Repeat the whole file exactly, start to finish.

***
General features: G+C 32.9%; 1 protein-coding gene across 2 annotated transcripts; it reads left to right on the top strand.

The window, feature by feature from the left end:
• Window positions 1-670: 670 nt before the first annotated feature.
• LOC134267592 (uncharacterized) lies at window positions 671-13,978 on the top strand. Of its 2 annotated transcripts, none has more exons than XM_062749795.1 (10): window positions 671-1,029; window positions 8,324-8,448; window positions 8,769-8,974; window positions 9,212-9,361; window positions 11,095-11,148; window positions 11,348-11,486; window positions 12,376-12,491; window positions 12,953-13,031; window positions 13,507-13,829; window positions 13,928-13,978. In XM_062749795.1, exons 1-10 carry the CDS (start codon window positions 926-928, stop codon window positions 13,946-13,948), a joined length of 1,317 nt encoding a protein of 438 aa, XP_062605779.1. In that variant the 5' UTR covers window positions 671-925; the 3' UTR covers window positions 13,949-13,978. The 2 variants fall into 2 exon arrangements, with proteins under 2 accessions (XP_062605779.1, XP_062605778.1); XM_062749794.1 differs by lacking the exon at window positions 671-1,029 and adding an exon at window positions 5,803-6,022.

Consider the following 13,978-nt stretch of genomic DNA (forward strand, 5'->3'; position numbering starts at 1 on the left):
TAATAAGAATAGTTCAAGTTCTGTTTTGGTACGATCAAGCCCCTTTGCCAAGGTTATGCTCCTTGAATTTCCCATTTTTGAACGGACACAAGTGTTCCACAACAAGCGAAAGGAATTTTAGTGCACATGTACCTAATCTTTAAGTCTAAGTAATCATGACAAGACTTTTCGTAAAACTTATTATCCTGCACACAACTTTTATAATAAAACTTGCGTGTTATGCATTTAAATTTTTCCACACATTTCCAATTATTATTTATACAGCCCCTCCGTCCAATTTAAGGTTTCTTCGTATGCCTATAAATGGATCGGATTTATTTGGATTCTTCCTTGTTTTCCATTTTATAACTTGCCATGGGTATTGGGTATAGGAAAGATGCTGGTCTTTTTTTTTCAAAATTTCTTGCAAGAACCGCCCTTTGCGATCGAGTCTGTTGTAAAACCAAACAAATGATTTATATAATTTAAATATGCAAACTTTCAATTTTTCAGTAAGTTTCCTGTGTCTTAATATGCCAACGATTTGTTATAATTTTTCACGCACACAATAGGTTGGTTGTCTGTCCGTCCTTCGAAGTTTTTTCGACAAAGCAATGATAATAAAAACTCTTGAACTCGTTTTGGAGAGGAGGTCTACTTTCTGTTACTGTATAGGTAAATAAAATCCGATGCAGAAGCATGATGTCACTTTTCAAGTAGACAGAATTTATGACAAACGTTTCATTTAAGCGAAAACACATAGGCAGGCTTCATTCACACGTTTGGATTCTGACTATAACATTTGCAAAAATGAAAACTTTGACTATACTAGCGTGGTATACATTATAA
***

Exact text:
General features: G+C 32.9%; 1 protein-coding gene across 2 annotated transcripts; it reads left to right on the top strand.

The window, feature by feature from the left end:
• Window positions 1-670: 670 nt before the first annotated feature.
• LOC134267592 (uncharacterized) lies at window positions 671-13,978 on the top strand. Of its 2 annotated transcripts, none has more exons than XM_062749795.1 (10): window positions 671-1,029; window positions 8,324-8,448; window positions 8,769-8,974; window positions 9,212-9,361; window positions 11,095-11,148; window positions 11,348-11,486; window positions 12,376-12,491; window positions 12,953-13,031; window positions 13,507-13,829; window positions 13,928-13,978. In XM_062749795.1, exons 1-10 carry the CDS (start codon window positions 926-928, stop codon window positions 13,946-13,948), a joined length of 1,317 nt encoding a protein of 438 aa, XP_062605779.1. In that variant the 5' UTR covers window positions 671-925; the 3' UTR covers window positions 13,949-13,978. The 2 variants fall into 2 exon arrangements, with proteins under 2 accessions (XP_062605779.1, XP_062605778.1); XM_062749794.1 differs by lacking the exon at window positions 671-1,029 and adding an exon at window positions 5,803-6,022.

Consider the following 13,978-nt stretch of genomic DNA (forward strand, 5'->3'; position numbering starts at 1 on the left):
TAATAAGAATAGTTCAAGTTCTGTTTTGGTACGATCAAGCCCCTTTGCCAAGGTTATGCTCCTTGAATTTCCCATTTTTGAACGGACACAAGTGTTCCACAACAAGCGAAAGGAATTTTAGTGCACATGTACCTAATCTTTAAGTCTAAGTAATCATGACAAGACTTTTCGTAAAACTTATTATCCTGCACACAACTTTTATAATAAAACTTGCGTGTTATGCATTTAAATTTTTCCACACATTTCCAATTATTATTTATACAGCCCCTCCGTCCAATTTAAGGTTTCTTCGTATGCCTATAAATGGATCGGATTTATTTGGATTCTTCCTTGTTTTCCATTTTATAACTTGCCATGGGTATTGGGTATAGGAAAGATGCTGGTCTTTTTTTTTCAAAATTTCTTGCAAGAACCGCCCTTTGCGATCGAGTCTGTTGTAAAACCAAACAAATGATTTATATAATTTAAATATGCAAACTTTCAATTTTTCAGTAAGTTTCCTGTGTCTTAATATGCCAACGATTTGTTATAATTTTTCACGCACACAATAGGTTGGTTGTCTGTCCGTCCTTCGAAGTTTTTTCGACAAAGCAATGATAATAAAAACTCTTGAACTCGTTTTGGAGAGGAGGTCTACTTTCTGTTACTGTATAGGTAAATAAAATCCGATGCAGAAGCATGATGTCACTTTTCAAGTAGACAGAATTTATGACAAACGTTTCATTTAAGCGAAAACACATAGGCAGGCTTCATTCACACGTTTGGATTCTGACTATAACATTTGCAAAAATGAAAACTTTGACTATACTAGCGTGGTATACATTATAA